Counterfeit bottles are a common scourge on wine and spirits collections. But fakes could soon be consigned to history, with a team of Scotland-based scientists claiming to have developed an ingenious method for detecting whether that 12-year-old whiskey you’re drinking is all it claims to be.
Developed by a University of Glasgow research team, the “artificial tongue” can identify the difference between single malts, learning what each whisky should taste like in the process. The technology relies on artificial tastebuds — 500 times smaller than the ones on your tongue — that detect different chemical compounds present in spirits, the Guardian reports. The device then creates a unique “fingerprint” for each sample, which can be tested against bottles suspected to be counterfeit.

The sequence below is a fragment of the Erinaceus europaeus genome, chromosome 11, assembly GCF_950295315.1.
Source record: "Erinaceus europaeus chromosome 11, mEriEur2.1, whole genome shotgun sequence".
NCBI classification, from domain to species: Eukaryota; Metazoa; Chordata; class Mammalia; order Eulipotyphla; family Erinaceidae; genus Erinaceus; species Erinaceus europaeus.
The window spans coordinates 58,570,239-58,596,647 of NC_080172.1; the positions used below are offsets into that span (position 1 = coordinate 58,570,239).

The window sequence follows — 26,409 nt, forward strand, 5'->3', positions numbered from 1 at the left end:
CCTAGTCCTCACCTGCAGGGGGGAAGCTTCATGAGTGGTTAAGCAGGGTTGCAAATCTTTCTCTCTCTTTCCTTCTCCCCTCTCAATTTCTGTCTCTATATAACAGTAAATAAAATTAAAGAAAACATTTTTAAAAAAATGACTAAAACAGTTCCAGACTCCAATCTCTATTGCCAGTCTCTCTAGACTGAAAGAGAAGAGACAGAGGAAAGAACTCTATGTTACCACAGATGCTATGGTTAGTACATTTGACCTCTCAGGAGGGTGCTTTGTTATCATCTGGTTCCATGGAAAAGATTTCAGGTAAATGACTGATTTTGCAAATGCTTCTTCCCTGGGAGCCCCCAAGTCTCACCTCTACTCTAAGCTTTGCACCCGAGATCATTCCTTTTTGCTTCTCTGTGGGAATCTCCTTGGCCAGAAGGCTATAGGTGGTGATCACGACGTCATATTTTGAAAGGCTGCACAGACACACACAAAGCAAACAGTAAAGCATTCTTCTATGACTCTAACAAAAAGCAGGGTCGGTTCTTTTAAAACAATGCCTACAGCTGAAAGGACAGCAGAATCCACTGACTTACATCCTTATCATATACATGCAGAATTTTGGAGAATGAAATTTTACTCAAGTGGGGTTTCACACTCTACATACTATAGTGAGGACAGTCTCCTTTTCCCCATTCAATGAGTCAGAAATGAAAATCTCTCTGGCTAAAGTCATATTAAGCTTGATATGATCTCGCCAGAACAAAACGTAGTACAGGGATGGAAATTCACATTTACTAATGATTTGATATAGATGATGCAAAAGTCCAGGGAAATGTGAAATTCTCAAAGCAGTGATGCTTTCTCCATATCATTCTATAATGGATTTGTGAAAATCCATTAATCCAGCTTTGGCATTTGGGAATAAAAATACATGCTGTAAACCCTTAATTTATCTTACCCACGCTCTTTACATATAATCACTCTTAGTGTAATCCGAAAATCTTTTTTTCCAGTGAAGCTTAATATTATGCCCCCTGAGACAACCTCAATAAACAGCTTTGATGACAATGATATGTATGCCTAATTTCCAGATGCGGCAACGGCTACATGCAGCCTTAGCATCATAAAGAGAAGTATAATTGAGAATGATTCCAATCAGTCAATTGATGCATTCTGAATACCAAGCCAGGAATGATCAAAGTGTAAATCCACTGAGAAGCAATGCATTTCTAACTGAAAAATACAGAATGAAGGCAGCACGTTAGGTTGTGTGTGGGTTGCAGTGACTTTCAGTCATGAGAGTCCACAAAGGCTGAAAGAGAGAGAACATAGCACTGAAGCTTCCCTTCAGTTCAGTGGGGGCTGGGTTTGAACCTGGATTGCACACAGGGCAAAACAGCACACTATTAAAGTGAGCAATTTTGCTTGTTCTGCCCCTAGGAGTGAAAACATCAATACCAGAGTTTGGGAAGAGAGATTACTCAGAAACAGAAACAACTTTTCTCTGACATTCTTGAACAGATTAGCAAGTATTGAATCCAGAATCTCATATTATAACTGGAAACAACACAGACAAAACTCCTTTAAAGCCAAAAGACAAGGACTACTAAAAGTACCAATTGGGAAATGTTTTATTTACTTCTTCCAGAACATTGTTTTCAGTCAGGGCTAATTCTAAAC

As part of their research, the team tested the “artificial tongue” using seven different single malts, as well as water, 40-percent ABV vodka, and water mixed with ethanol. The device produced uniques fingerprints for each of the whiskies, successfully distinguishing between the different pours, which included 12- and 18-year-old samples of Glenfiddich, a 10-year-old Laphroaig, and Glen Marnoch’s single malt Rum Cask.
“Although [the whiskies’] chemical compositions are pretty similar,” Dr. Alasdair Clark, the lead author of the research from the University of Glasgow, told The Guardian, “the way that we have designed the experiment means that we can still separate them out as separate entities.”
The technology can also be used to monitor rivers for environmental hazards and identify contaminated liquids. Good news, then, for those who worry about their “poison” containing actual poison.
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